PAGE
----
The Lord said, “Go out and stand on the mountain in the presence of the Lord, for the Lord is about to pass by.” Then a great and powerful wind tore the mountains apart and shattered the rocks before the Lord, but the Lord was not in the wind. After the wind there was an earthquake, but the Lord was not in the earthquake. After the earthquake came a fire, but the Lord was not in the fire. And after the fire came a gentle whisper. When Elijah heard it, he pulled his cloak over his face and went out and stood at the mouth of the cave.
Then a voice said to him, “What are you doing here, Elijah?” (1 Kings 19:11-13 NIV)

Tibetan Bookstore

Proverbs 17:16

Wherefore is there a price in the hand of a fool to get wisdom, seeing he hath no heart to it?” (KJV)
Why should fools have money in hand to buy wisdom, when they are not able to understand it?” (NIV)

Our world is constantly pursuing wisdom.

Just look in bookstores, on Amazon.com, and in many ads on TV and at bus stops.

There are numerous self-help books, videos, and seminars. New Age gurus push their spiritual teachings in each of these venues.

Dietitians sell their knowledge.

Parenting experts share their learning.

Pastors sell their understanding.

Financial experts sell their know-how.

Some people buy all of the expensive gear to climb the mountains of Tibet to buy a relic from Tibetan monks.

And yet we keep buying more.

Why?

Because we keep failing. We do not live up to the standards that are set. We do not see results quickly enough. We do not understand why it never works.

That is what this verse is speaking about today.

Our world wants wisdom, but we never want to take the time to understand it.

If we do seek to understand wisdom, we often take whatever is quickest, easiest, or most appealing to our wants, desires, or circumstances.

The catch is that we fail to turn to God with complete honesty.

If they can not be completely honest with God, if they admit He exists, then they do not truly wish to understand wisdom … no matter how much they are willing to pay.

What about you?

Creator God, guide us in all wisdom, and help us to understand. Help us realize that true wisdom is found in Your Son, Jesus of Nazareth, the Messiah.


Bribery and Corruption

Proverbs 17:8 

A gift is as a precious stone in the eyes of him that hath it: whithersoever it turneth, it prospereth.
A bribe is like a lucky charm; whoever gives one will prosper! (NLT)

Other translations of this verse use the word bribe instead of gift. Strong’s translates the word as a donation, bribe, gift, present or reward. Matthew Henry’s take on this proverb is that: ‘Those who set their hearts upon money, will do any thing for it. What influence should the gifts of God have on our hearts!’ What influence indeed?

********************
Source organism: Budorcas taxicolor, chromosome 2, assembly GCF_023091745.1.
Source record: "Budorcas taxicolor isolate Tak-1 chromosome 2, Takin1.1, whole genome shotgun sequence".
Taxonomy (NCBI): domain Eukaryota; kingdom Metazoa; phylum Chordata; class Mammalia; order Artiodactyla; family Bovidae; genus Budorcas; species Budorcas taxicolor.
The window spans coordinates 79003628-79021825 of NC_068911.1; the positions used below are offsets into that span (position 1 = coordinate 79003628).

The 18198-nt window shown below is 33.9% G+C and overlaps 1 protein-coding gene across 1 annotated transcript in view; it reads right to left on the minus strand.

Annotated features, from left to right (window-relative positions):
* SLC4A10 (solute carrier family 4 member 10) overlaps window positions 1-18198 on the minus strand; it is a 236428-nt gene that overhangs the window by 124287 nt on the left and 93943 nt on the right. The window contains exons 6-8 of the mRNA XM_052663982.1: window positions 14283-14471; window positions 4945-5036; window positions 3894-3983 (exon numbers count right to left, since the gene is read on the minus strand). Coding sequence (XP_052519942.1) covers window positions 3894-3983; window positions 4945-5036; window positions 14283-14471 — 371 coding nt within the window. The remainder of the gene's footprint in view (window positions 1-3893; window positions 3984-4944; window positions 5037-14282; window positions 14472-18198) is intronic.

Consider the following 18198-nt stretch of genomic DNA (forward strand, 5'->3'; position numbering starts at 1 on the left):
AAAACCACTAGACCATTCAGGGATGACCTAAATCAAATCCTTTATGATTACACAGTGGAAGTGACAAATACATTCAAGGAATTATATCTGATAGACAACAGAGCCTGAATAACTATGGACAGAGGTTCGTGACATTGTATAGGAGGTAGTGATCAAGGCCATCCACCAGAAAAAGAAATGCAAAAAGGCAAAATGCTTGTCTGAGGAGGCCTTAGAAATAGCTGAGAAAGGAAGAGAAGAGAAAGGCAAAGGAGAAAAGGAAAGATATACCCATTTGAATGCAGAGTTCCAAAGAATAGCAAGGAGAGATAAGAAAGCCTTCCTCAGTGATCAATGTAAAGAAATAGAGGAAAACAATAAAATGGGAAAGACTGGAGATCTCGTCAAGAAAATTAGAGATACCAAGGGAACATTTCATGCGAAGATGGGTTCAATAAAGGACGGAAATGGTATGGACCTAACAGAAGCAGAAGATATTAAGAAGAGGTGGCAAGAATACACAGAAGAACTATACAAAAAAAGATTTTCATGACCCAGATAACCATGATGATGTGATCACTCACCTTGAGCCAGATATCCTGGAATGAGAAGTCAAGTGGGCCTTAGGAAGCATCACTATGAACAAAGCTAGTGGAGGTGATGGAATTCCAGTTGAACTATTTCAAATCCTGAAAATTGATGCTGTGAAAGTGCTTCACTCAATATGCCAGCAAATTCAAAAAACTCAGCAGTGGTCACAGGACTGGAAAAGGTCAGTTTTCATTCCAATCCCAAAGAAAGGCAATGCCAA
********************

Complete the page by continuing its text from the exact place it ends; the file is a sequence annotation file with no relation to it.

There is a further warning about gifts/bribes in the book of Exodus when the law was being given to the nation of Israel:

And thou shalt take no gift: for the gift blindeth the wise, and perverteth the words of the righteous. (Exodus 23:8 KJV)

My first experience of bribery occurred in the 1970s when there was port congestion in the Persian Gulf, and many ships and their crews waited months at anchor for a pilot and a berth in port to discharge or load cargo. I spent three weeks there at anchor in 1975. Each day a small boat would come out to us (and all the other ships) and a man in uniform would demand to see our Captain. Each day the request was the same, “200 cigarettes and a bottle of whisky, Captain, and you get your pilot tomorrow.” No doubt many captains were tempted to provide such a bribe, uncertain of whether the uniformed official had the power to provide a pilot. Our Captain refused to meet such requests. He had other plans. But similar challenges were often faced in other foreign ports when various officials expected to be paid to make things happen. Like the man in the uniform in the Persian Gulf, their hearts had become focused on what they could get in material terms.

I think Matthew Henry got the meaning of this verse absolutely correct. If money and the like are what warm your heart, then eventually you may do anything for the sake of money or gifts. What influence should the gifts of God have on our lives? How are we investing these gifts, and how are they changing our values? Jesus taught that it was more important to seek the Kingdom of Heaven than anything else:

“Again, the kingdom of heaven is like a merchant looking for fine pearls. When he found one of great value, he went away and sold everything he had and bought it. (Matthew 13:45-46 NIV)

Making Fun of the Poor

Proverbs 17:5

“Whoso mocketh the poor reproacheth his Maker: and he that is glad at calamities shall not be unpunished.”

Me? Poor?

I live in one of the richest countries on the planet, so who am I to talk about being poor? Compared to some people, I am rich as a king. Even though I may not have the best of everything, or even the third or fourth best, I am still better off than people who have to live in cardboard boxes under a bridge.

Even thought I may not be rich, there are plenty of people worse off than me. However, I do know a little about what it’s like to be mocked. My sister and I were made fun of because my parents couldn’t always afford to buy their children new clothes. When we lived in a house that had no electricity or running water, and one could see the sky through the walls, we were mocked. I know how that feels.

For that matter, I know how it feels to drive a school bus full of public high school football players to a game at a private school where the tuition for one student exceeds $40,ooo a year, not to mention room and board. Not only do the football players get sneered at, but bus drivers like me get treated as “common help.”